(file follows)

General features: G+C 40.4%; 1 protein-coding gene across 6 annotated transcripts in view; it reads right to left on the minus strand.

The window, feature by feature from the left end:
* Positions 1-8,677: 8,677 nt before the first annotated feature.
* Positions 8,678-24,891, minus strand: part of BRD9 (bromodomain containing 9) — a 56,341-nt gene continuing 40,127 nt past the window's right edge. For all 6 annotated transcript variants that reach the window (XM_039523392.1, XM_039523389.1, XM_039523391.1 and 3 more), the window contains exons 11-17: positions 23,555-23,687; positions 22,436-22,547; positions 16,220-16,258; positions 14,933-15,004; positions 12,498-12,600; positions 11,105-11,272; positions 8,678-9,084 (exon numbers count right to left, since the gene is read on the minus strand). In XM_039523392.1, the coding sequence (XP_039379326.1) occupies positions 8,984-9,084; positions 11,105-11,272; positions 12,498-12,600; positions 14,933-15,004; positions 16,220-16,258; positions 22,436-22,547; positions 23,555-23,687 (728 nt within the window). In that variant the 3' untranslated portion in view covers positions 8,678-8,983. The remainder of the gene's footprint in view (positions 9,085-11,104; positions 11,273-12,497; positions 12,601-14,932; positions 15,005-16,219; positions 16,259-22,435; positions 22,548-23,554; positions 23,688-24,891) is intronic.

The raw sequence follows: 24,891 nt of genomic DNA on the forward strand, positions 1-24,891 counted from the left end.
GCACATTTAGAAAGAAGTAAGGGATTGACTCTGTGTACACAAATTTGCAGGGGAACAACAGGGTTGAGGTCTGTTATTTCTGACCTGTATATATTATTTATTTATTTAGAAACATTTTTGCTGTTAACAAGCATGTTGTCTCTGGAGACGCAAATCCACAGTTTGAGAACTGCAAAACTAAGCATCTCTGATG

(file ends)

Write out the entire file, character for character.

General features: G+C 40.4%; 1 protein-coding gene across 6 annotated transcripts in view; it reads right to left on the minus strand.

The window, feature by feature from the left end:
* Positions 1-8,677: 8,677 nt before the first annotated feature.
* Positions 8,678-24,891, minus strand: part of BRD9 (bromodomain containing 9) — a 56,341-nt gene continuing 40,127 nt past the window's right edge. For all 6 annotated transcript variants that reach the window (XM_039523392.1, XM_039523389.1, XM_039523391.1 and 3 more), the window contains exons 11-17: positions 23,555-23,687; positions 22,436-22,547; positions 16,220-16,258; positions 14,933-15,004; positions 12,498-12,600; positions 11,105-11,272; positions 8,678-9,084 (exon numbers count right to left, since the gene is read on the minus strand). In XM_039523392.1, the coding sequence (XP_039379326.1) occupies positions 8,984-9,084; positions 11,105-11,272; positions 12,498-12,600; positions 14,933-15,004; positions 16,220-16,258; positions 22,436-22,547; positions 23,555-23,687 (728 nt within the window). In that variant the 3' untranslated portion in view covers positions 8,678-8,983. The remainder of the gene's footprint in view (positions 9,085-11,104; positions 11,273-12,497; positions 12,601-14,932; positions 15,005-16,219; positions 16,259-22,435; positions 22,548-23,554; positions 23,688-24,891) is intronic.

The raw sequence follows: 24,891 nt of genomic DNA on the forward strand, positions 1-24,891 counted from the left end.
GCACATTTAGAAAGAAGTAAGGGATTGACTCTGTGTACACAAATTTGCAGGGGAACAACAGGGTTGAGGTCTGTTATTTCTGACCTGTATATATTATTTATTTATTTAGAAACATTTTTGCTGTTAACAAGCATGTTGTCTCTGGAGACGCAAATCCACAGTTTGAGAACTGCAAAACTAAGCATCTCTGATG